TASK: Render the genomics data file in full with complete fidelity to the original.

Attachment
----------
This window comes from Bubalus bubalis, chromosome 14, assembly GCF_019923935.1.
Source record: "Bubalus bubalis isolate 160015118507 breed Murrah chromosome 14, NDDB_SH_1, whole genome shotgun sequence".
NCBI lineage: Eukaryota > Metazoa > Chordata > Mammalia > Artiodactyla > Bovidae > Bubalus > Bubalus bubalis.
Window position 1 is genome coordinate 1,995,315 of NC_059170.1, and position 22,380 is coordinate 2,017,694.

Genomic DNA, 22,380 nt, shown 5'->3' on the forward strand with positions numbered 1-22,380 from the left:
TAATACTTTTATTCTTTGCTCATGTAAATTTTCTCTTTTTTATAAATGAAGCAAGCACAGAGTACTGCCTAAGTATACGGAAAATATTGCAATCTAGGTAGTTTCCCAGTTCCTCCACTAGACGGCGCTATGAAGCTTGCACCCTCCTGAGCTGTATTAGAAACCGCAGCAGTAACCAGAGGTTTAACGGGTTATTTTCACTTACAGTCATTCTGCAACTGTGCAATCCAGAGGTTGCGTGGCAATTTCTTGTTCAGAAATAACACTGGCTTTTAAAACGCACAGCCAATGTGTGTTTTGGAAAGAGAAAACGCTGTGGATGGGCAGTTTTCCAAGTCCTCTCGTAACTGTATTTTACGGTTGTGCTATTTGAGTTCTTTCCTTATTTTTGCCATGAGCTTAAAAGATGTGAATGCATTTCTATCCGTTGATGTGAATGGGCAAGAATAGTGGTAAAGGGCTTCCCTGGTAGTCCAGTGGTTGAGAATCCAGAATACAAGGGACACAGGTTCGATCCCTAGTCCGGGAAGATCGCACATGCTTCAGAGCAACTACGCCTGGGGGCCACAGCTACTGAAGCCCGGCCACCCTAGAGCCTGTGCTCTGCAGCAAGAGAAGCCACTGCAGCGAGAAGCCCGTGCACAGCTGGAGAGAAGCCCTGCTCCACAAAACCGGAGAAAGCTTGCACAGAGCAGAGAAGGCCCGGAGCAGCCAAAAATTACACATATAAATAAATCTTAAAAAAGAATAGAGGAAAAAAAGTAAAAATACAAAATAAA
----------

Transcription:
This window comes from Bubalus bubalis, chromosome 14, assembly GCF_019923935.1.
Source record: "Bubalus bubalis isolate 160015118507 breed Murrah chromosome 14, NDDB_SH_1, whole genome shotgun sequence".
NCBI lineage: Eukaryota > Metazoa > Chordata > Mammalia > Artiodactyla > Bovidae > Bubalus > Bubalus bubalis.
Window position 1 is genome coordinate 1,995,315 of NC_059170.1, and position 22,380 is coordinate 2,017,694.

Genomic DNA, 22,380 nt, shown 5'->3' on the forward strand with positions numbered 1-22,380 from the left:
TAATACTTTTATTCTTTGCTCATGTAAATTTTCTCTTTTTTATAAATGAAGCAAGCACAGAGTACTGCCTAAGTATACGGAAAATATTGCAATCTAGGTAGTTTCCCAGTTCCTCCACTAGACGGCGCTATGAAGCTTGCACCCTCCTGAGCTGTATTAGAAACCGCAGCAGTAACCAGAGGTTTAACGGGTTATTTTCACTTACAGTCATTCTGCAACTGTGCAATCCAGAGGTTGCGTGGCAATTTCTTGTTCAGAAATAACACTGGCTTTTAAAACGCACAGCCAATGTGTGTTTTGGAAAGAGAAAACGCTGTGGATGGGCAGTTTTCCAAGTCCTCTCGTAACTGTATTTTACGGTTGTGCTATTTGAGTTCTTTCCTTATTTTTGCCATGAGCTTAAAAGATGTGAATGCATTTCTATCCGTTGATGTGAATGGGCAAGAATAGTGGTAAAGGGCTTCCCTGGTAGTCCAGTGGTTGAGAATCCAGAATACAAGGGACACAGGTTCGATCCCTAGTCCGGGAAGATCGCACATGCTTCAGAGCAACTACGCCTGGGGGCCACAGCTACTGAAGCCCGGCCACCCTAGAGCCTGTGCTCTGCAGCAAGAGAAGCCACTGCAGCGAGAAGCCCGTGCACAGCTGGAGAGAAGCCCTGCTCCACAAAACCGGAGAAAGCTTGCACAGAGCAGAGAAGGCCCGGAGCAGCCAAAAATTACACATATAAATAAATCTTAAAAAAGAATAGAGGAAAAAAAGTAAAAATACAAAATAAA